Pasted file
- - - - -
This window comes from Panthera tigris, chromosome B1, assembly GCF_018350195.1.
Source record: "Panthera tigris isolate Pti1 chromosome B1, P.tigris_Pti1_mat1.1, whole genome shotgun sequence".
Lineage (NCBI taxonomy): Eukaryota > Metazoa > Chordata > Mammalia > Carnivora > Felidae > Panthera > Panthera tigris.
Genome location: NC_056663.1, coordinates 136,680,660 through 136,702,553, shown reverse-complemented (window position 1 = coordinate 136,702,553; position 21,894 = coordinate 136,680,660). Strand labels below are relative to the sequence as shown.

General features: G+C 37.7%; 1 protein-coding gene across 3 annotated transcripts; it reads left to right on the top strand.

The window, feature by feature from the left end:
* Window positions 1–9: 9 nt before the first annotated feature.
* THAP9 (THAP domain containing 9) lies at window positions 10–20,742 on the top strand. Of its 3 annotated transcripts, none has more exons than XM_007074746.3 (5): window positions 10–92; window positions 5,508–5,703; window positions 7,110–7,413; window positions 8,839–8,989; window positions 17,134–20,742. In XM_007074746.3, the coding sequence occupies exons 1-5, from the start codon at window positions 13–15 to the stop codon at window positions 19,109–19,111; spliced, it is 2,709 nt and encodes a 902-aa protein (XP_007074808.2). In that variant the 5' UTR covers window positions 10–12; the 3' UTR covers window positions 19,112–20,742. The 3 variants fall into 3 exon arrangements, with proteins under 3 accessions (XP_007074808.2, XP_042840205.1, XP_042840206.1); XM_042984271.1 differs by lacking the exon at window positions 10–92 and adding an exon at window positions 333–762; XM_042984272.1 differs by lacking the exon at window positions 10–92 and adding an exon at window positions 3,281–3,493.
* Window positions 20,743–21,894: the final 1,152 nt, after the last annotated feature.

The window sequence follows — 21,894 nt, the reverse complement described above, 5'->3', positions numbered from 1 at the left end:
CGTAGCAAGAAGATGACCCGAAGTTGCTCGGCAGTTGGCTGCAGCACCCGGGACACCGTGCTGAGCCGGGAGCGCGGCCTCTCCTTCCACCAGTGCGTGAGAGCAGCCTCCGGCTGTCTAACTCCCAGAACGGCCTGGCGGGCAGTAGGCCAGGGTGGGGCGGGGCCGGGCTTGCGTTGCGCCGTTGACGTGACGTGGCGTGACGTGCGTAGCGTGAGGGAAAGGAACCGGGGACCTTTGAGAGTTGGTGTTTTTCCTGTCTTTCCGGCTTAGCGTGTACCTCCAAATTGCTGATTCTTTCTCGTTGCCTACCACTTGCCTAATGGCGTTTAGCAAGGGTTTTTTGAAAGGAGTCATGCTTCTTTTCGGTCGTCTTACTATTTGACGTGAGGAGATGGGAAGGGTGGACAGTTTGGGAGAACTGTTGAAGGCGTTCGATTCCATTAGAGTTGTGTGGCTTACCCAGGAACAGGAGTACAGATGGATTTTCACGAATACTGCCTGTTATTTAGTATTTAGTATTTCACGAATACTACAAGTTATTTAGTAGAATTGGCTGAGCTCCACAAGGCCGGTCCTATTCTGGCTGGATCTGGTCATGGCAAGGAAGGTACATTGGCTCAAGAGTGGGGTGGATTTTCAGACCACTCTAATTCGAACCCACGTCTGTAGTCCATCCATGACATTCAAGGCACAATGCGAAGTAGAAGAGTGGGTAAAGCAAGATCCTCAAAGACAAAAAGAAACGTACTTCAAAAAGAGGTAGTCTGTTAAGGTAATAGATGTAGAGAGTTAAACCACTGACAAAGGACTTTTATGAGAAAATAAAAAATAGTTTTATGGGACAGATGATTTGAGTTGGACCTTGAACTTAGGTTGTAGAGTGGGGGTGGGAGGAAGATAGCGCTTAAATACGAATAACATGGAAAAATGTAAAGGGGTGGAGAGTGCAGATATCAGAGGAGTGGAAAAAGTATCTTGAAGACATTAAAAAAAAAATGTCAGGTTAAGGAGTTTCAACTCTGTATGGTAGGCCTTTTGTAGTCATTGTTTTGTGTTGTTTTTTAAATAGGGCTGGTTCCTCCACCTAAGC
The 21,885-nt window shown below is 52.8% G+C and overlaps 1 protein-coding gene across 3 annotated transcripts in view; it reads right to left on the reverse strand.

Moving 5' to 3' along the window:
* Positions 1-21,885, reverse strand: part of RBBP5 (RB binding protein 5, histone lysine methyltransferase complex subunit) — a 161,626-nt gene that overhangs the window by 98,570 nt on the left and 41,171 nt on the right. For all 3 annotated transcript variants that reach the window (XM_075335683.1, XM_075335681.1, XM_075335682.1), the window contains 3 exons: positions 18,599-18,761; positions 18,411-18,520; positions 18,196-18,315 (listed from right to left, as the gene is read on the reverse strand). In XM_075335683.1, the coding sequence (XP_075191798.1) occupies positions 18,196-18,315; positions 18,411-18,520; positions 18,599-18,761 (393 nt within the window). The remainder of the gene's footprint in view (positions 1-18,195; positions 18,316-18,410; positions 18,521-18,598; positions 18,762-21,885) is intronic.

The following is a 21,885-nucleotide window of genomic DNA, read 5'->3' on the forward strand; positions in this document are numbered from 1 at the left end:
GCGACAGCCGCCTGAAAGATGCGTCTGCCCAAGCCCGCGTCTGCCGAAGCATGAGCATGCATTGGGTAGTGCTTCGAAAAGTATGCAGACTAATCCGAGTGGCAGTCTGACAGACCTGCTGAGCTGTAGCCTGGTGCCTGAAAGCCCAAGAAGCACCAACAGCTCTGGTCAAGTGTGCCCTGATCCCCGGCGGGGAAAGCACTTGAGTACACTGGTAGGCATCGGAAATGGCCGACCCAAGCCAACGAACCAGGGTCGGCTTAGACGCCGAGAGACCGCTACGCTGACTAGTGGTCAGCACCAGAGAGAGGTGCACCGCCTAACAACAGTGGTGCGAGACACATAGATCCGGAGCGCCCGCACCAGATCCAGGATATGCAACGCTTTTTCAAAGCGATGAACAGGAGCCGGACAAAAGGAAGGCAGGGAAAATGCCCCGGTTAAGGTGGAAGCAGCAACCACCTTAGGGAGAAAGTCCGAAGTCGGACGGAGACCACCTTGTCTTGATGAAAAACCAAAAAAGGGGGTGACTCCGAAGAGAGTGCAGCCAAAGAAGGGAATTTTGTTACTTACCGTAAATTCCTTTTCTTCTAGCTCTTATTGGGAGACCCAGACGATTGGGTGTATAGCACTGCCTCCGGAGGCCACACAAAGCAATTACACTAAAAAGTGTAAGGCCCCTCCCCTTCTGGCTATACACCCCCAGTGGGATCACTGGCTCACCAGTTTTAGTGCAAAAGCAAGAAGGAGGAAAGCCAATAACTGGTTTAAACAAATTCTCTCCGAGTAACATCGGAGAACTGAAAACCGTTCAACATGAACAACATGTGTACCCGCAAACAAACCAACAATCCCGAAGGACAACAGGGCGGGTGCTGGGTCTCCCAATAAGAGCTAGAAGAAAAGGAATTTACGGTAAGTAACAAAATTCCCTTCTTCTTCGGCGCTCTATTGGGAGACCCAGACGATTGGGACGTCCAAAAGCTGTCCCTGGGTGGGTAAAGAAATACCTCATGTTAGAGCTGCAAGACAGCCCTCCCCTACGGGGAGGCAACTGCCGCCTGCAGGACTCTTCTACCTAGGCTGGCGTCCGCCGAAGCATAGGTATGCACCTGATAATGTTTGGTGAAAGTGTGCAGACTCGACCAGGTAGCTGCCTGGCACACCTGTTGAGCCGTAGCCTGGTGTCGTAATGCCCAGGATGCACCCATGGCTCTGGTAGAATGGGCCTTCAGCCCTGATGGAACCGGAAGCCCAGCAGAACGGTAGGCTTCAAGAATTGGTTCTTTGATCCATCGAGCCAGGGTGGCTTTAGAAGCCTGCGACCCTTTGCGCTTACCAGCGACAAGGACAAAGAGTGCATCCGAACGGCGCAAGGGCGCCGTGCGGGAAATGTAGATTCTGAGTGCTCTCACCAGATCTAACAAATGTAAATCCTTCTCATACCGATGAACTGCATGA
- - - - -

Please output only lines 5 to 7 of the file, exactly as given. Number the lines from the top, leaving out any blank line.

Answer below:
General features: G+C 37.7%; 1 protein-coding gene across 3 annotated transcripts; it reads left to right on the top strand.

The window, feature by feature from the left end:
* Window positions 1–9: 9 nt before the first annotated feature.